The politics of superannuation
The politics of superannuation
12 March 2002
For the first time, the representatives of five political parties were quizzed on the key elements of their retirement income policies in a single “head to head” session at a conference in Wellington last Friday. Five party representatives presented their superannuation wares and were then questioned by a panel to clarify individual aspects and to draw out both similarities and differences.
“I think even some of the participants were surprised at the similarities” said Michael Littlewood, one of the panel. “We wanted to reduce the point scoring that usually characterises debate on this difficult subject and to identify issues on which there seemed to be general agreement. I think we achieved that.”
Parties represented were Act (Rodney Hide), Greens (Rod Donald), National (Gerry Brownlee), NZ First (Winston Peters) and United (Peter Dunne). Both government parties declined the chance to attend but they were represented through a summary of their policies distributed to conference delegates.
The examining panel comprised Roger Kerr (NZ Business Round Table), Michael Littlewood and Linda McCulloch (AMP).
The two hour session produced a point by point comparison [that accompanies this release]. The outstanding features of the comparison are:
- There is no significant difference between all the parties on current policies that affect the benefits from publicly provided New Zealand Superannuation.
- The parties differ today only on the wisdom of the New Zealand Superannuation Fund. National, Act and the Greens directly oppose it; NZ First gave it only qualified support and United thought that doing something was better than doing nothing. Only Labour and the Alliance seem to support it directly. Michael Littlewood said that we must assume the Alliance now supports the Fund because it voted to introduce it in 2001. However, the Alliance’s web site still reflects its 1999 election policy which was to oppose the Fund.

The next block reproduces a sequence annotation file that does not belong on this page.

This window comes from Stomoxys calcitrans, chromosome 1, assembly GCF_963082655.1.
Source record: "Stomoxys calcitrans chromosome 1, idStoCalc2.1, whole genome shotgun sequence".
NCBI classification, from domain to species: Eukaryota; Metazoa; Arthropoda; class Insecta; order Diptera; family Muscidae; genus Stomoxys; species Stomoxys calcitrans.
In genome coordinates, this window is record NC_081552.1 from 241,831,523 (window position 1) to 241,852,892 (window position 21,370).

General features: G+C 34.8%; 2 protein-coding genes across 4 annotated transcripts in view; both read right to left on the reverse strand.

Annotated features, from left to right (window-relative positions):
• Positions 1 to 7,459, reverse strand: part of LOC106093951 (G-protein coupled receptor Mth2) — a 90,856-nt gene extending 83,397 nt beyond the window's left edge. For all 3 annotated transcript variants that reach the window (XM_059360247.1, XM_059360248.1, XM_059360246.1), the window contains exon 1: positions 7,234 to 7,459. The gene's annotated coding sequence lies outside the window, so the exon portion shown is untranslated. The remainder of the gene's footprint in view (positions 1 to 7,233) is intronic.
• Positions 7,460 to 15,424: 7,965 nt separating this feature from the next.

- There is less agreement about the future of New Zealand Superannuation, looking forward 20 years and more. “At least most of the parties seem to acknowledge the need for some sort of change,” said Michael Littlewood, “and that’s a fairly big step in the right direction. The only party that seems not to be contemplating any change to the benefits themselves is the Greens though it wants to get rid of the New Zealand Superannuation Fund,” he said.
- The parties are less clearly aligned on the role of private provision for retirement ¨C only NZ First supports compulsory private provision (directly linked with New Zealand Superannuation) and only Act directly opposes tax incentives. Support for the work of the Office of the Retirement Commissioner is patchy.
Michael Littlewood said that all parties (including Labour and the Alliance who weren’t represented at the conference session) had been given the chance, since the conference, to comment on the comparison before its release to make sure it fairly represented their positions on the various issues.
He said that focussing on the individual elements of the whole retirement income story should encourage the parties to think of the big picture and may encourage voters to ask why parties support particular parts of their policy. “Superannuation looks like a complicated issue,” Michael Littlewood said “but when you break it down into its individual elements, it becomes easier to have a sensible discussion.”
“I thought that Peter Dunne gave one of the more thoughtful contributions,” Michael Littlewood said. “He emphasised the need for consensus on the key issues going forward and not just amongst the politicians. He suggested that the community needed to be brought into that process. In that way, he acknowledged that politicians can’t provide all the answers; or that it’s too difficult now for any of the politicians, regardless of persuasion, to move ahead of the community on this issue”.
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